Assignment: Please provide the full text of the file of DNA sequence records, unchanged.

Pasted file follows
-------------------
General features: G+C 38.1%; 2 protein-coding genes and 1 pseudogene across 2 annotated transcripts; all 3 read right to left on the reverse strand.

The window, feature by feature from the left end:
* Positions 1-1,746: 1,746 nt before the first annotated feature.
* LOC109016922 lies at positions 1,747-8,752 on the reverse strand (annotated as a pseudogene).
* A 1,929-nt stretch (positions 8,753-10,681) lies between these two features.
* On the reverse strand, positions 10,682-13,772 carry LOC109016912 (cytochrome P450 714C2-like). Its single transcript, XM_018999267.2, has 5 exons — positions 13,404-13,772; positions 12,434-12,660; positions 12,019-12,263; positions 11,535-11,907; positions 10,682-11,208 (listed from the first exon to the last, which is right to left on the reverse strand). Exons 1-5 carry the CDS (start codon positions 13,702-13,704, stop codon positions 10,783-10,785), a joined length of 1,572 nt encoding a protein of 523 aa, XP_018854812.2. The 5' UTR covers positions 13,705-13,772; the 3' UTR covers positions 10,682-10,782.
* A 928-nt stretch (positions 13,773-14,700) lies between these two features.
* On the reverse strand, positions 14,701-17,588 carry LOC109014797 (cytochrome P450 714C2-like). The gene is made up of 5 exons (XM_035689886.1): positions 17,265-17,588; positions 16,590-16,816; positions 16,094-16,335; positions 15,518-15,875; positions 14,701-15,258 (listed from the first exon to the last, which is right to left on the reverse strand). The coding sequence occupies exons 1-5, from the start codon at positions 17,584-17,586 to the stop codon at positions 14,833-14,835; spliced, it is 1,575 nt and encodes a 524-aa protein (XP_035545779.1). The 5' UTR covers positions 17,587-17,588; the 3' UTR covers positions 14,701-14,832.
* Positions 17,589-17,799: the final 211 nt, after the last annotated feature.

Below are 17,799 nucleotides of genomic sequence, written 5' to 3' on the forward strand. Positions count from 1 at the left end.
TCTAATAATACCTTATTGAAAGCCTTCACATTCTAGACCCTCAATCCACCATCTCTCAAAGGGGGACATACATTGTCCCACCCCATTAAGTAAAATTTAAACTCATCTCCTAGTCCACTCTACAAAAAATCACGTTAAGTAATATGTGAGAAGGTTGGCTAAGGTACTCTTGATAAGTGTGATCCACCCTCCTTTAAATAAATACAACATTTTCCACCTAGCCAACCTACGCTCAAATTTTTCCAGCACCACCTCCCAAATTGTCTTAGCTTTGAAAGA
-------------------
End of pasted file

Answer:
General features: G+C 38.1%; 2 protein-coding genes and 1 pseudogene across 2 annotated transcripts; all 3 read right to left on the reverse strand.

The window, feature by feature from the left end:
* Positions 1-1,746: 1,746 nt before the first annotated feature.
* LOC109016922 lies at positions 1,747-8,752 on the reverse strand (annotated as a pseudogene).
* A 1,929-nt stretch (positions 8,753-10,681) lies between these two features.
* On the reverse strand, positions 10,682-13,772 carry LOC109016912 (cytochrome P450 714C2-like). Its single transcript, XM_018999267.2, has 5 exons — positions 13,404-13,772; positions 12,434-12,660; positions 12,019-12,263; positions 11,535-11,907; positions 10,682-11,208 (listed from the first exon to the last, which is right to left on the reverse strand). Exons 1-5 carry the CDS (start codon positions 13,702-13,704, stop codon positions 10,783-10,785), a joined length of 1,572 nt encoding a protein of 523 aa, XP_018854812.2. The 5' UTR covers positions 13,705-13,772; the 3' UTR covers positions 10,682-10,782.
* A 928-nt stretch (positions 13,773-14,700) lies between these two features.
* On the reverse strand, positions 14,701-17,588 carry LOC109014797 (cytochrome P450 714C2-like). The gene is made up of 5 exons (XM_035689886.1): positions 17,265-17,588; positions 16,590-16,816; positions 16,094-16,335; positions 15,518-15,875; positions 14,701-15,258 (listed from the first exon to the last, which is right to left on the reverse strand). The coding sequence occupies exons 1-5, from the start codon at positions 17,584-17,586 to the stop codon at positions 14,833-14,835; spliced, it is 1,575 nt and encodes a 524-aa protein (XP_035545779.1). The 5' UTR covers positions 17,587-17,588; the 3' UTR covers positions 14,701-14,832.
* Positions 17,589-17,799: the final 211 nt, after the last annotated feature.

Below are 17,799 nucleotides of genomic sequence, written 5' to 3' on the forward strand. Positions count from 1 at the left end.
TCTAATAATACCTTATTGAAAGCCTTCACATTCTAGACCCTCAATCCACCATCTCTCAAAGGGGGACATACATTGTCCCACCCCATTAAGTAAAATTTAAACTCATCTCCTAGTCCACTCTACAAAAAATCACGTTAAGTAATATGTGAGAAGGTTGGCTAAGGTACTCTTGATAAGTGTGATCCACCCTCCTTTAAATAAATACAACATTTTCCACCTAGCCAACCTACGCTCAAATTTTTCCAGCACCACCTCCCAAATTGTCTTAGCTTTGAAAGA